Beachgoers asked to share jellyfish and turtle sightings as both species return to UK shores

As the water temperature warms up, UK citizens have been asked to record sightings of jellyfish – and the turtles that feed on them – as part of the Marine Conservation Society's ongoing research

Published: May 30th, 2022 at 2:30 pm
Summer Sale Offer | Get 3 issues for just £5 - save 67% off the shop price

Beachgoers are being asked by the Marine Conservation Society to share their sightings of jellyfish and turtles as the temperatures heat up and both species head to our shores.


Jellyfish tend to arrive in the UK's waters in spring and summer when the temperature begins to rise. A food chain quickly develops, with turtles feeding on jellyfish, which in turn helps control populations.

The presence of jellyfish in the UK's seas is particularly beneficial for those hoping to catch a glimpse of one of the world's seven marine turtle species, six of which have previously been spotted in our oceans. Meanwhile, there are eight species jellyfish, or jellyfish-like species, which you might see in the UK.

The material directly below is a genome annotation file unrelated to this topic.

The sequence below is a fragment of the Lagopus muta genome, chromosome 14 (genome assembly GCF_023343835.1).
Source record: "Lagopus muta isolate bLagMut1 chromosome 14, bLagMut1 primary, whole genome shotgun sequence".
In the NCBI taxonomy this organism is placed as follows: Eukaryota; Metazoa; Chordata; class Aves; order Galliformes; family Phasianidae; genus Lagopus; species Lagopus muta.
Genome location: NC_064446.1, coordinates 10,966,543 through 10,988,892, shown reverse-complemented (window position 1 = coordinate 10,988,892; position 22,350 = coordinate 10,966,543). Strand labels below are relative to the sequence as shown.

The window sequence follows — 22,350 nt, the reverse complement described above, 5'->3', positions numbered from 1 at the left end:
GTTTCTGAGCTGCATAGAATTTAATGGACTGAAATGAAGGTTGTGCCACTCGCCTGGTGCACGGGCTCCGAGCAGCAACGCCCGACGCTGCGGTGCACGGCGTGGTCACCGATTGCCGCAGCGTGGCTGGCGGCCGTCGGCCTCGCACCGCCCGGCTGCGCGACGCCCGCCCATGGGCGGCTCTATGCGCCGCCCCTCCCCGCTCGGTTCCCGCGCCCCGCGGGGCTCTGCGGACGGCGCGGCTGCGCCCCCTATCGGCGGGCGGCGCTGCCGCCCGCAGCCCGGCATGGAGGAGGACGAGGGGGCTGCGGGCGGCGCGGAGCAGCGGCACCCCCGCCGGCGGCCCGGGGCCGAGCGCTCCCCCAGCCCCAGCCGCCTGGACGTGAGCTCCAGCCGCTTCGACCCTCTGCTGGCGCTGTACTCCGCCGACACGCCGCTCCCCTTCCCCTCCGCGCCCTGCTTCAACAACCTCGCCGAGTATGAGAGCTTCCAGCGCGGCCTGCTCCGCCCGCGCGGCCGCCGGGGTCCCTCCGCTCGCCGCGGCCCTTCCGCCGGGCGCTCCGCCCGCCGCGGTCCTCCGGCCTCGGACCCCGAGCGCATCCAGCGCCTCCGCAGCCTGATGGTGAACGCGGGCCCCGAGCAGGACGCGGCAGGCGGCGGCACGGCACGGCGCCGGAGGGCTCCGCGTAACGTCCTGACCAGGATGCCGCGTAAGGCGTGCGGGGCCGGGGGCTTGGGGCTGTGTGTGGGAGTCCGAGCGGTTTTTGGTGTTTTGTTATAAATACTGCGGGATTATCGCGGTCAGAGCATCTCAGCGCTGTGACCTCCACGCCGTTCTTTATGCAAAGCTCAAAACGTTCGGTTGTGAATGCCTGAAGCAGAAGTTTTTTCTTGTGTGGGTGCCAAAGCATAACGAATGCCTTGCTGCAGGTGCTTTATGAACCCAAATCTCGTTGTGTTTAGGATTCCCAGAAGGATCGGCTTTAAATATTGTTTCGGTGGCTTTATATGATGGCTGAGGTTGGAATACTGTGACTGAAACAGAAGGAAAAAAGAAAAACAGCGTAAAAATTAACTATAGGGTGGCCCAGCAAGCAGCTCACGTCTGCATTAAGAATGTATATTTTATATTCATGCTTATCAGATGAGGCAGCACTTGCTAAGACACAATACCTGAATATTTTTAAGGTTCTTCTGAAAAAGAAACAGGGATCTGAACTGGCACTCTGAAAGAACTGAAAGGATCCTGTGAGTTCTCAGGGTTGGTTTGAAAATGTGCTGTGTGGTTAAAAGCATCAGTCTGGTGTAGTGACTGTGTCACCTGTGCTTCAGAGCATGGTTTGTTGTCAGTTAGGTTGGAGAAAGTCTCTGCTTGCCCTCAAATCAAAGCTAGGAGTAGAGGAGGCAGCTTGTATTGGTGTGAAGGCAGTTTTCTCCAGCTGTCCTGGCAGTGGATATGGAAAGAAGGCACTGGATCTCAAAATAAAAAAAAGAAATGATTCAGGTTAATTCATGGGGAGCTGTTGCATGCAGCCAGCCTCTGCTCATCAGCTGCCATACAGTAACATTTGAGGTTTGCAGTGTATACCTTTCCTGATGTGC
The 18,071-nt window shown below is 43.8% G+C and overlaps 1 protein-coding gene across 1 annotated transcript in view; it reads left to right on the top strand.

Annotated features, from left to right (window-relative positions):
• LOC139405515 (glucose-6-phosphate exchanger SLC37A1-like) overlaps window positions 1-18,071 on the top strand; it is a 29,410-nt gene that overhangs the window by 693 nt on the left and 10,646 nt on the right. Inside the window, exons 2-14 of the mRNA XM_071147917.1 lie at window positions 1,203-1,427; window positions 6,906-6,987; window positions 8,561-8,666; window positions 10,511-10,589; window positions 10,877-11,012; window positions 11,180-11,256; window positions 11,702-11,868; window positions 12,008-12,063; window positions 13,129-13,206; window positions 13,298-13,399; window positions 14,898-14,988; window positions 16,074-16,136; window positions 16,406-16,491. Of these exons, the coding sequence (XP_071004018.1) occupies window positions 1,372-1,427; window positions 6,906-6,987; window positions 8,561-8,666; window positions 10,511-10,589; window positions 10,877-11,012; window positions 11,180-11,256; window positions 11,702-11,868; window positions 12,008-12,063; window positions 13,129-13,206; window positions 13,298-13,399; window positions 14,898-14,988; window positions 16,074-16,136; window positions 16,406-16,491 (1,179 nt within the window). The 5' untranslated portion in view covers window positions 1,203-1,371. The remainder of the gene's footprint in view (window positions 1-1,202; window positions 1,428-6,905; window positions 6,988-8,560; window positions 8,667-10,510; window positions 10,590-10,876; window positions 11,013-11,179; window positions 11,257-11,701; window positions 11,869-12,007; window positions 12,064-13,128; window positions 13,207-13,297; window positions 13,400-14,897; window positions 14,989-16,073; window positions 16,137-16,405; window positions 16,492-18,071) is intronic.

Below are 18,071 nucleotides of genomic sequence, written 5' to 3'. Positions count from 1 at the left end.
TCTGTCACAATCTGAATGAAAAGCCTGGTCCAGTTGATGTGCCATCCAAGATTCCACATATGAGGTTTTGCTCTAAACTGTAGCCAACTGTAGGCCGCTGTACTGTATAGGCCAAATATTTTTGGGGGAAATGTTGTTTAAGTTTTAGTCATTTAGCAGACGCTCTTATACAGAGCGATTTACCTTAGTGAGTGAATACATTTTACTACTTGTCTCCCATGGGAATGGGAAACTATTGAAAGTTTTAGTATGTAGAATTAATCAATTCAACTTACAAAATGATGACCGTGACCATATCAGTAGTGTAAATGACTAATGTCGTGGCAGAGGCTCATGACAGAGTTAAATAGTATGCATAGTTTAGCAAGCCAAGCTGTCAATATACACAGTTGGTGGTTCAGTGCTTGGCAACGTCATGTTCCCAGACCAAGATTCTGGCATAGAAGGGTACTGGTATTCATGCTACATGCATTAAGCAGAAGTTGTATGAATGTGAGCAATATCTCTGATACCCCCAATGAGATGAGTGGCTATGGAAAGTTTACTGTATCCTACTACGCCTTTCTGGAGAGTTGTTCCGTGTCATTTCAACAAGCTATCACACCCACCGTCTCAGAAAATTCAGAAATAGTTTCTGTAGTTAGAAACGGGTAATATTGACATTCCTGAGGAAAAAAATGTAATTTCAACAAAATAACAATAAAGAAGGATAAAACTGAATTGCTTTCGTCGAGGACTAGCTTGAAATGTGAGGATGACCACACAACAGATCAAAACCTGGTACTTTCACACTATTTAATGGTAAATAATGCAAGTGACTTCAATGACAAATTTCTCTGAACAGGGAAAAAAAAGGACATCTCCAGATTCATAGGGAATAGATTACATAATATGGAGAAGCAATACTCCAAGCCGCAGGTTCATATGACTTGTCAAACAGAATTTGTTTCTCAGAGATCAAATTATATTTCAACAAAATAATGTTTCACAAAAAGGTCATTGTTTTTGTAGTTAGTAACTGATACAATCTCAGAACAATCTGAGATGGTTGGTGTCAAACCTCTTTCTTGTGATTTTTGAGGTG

The leatherback turtle – the biggest of all the sea turtles – is the most common sighting in UK waters and currently has a 'vulnerable' conservation status.

The charity has been logging reports of jellyfish and turtle sightings in the UK since 2003.

To report a sighting of a jellyfish or turtle, visit the Marine Conservation Society website.

Jellyfish species to look out for in the UK

Compass jellyfish (36% of reported sightings)

Credit: Peter Bardsley

Moon jellyfish (17% of reported sightings)

Credit: Mark Kirkland

Lion's mane jellyfish (15% of reported sightings)

Credit: Kirsty Andrews

Barrel jellyfish (14% of reported sightings)

Credit: Peter Bardsley

Portuguese Man o' War (6% of reported sightings)

Credit: Joanna Clegg

Mauve stinger (2% of reported sightings)

Credit: Peter Bardsley

By the wind sailor (1% of reported sightings)

Credit: Jonathan Smith


Freya ParrDigital Editor and Staff Writer, BBC Music Magazine

Freya Parr is BBC Music Magazine's Digital Editor and Staff Writer. She has also written for titles including the Guardian, Circus Journal, Frankie and Suitcase Magazine, and runs The Noiseletter, a fortnightly arts and culture publication. Freya's main areas of interest and research lie in 20th-century and contemporary music.


Sponsored content